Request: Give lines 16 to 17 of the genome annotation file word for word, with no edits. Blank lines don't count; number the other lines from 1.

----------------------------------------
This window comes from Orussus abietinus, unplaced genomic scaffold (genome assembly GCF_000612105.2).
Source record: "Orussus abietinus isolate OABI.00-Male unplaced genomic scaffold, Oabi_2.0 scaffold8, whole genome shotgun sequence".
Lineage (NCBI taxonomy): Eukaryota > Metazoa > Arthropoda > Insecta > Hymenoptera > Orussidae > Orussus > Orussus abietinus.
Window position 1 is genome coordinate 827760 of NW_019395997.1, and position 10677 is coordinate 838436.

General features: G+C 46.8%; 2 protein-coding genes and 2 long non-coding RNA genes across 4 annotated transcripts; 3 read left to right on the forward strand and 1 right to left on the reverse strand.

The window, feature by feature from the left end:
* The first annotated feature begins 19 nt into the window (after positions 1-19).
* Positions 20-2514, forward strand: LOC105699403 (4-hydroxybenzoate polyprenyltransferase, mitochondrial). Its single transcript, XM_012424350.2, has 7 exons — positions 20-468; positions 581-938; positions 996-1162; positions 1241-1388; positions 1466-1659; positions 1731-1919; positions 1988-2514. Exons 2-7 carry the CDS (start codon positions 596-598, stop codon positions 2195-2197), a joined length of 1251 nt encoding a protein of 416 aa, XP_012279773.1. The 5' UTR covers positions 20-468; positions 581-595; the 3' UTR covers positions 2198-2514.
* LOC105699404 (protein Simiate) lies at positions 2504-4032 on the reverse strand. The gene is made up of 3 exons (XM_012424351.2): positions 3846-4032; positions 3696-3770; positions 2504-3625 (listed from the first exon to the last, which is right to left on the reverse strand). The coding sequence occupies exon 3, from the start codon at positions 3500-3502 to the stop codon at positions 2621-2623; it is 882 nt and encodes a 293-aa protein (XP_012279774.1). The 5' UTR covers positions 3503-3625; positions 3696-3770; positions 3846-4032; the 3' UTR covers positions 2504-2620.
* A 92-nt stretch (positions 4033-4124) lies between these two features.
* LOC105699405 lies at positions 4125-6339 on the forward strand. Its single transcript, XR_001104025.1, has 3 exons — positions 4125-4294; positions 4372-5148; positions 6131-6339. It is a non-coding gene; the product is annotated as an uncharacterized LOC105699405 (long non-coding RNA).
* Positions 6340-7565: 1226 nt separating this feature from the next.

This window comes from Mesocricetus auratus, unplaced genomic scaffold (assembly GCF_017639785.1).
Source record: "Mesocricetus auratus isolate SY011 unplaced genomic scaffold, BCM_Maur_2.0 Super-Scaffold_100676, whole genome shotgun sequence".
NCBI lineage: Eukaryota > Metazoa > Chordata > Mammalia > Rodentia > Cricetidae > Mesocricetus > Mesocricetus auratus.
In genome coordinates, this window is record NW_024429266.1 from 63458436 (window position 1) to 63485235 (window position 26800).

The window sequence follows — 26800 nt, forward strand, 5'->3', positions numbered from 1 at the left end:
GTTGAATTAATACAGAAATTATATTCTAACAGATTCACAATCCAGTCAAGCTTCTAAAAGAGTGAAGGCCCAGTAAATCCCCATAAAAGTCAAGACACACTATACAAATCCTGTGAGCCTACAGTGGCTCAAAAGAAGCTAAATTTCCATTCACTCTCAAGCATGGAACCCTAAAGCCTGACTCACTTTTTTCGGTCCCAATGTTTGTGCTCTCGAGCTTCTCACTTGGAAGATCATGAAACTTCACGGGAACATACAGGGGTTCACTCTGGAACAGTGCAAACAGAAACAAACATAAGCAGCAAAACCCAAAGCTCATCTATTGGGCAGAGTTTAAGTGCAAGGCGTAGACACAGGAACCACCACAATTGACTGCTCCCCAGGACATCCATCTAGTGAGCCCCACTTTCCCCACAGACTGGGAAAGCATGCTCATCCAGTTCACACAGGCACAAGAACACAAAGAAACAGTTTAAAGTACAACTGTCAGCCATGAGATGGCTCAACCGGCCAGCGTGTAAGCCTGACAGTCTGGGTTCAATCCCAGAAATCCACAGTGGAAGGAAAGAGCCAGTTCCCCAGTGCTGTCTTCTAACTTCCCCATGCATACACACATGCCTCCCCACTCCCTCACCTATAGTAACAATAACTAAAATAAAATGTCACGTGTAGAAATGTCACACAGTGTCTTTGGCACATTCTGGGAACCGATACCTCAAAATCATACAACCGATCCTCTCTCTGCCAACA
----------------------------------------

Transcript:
In genome coordinates, this window is record NW_024429266.1 from 63458436 (window position 1) to 63485235 (window position 26800).

The window sequence follows — 26800 nt, forward strand, 5'->3', positions numbered from 1 at the left end: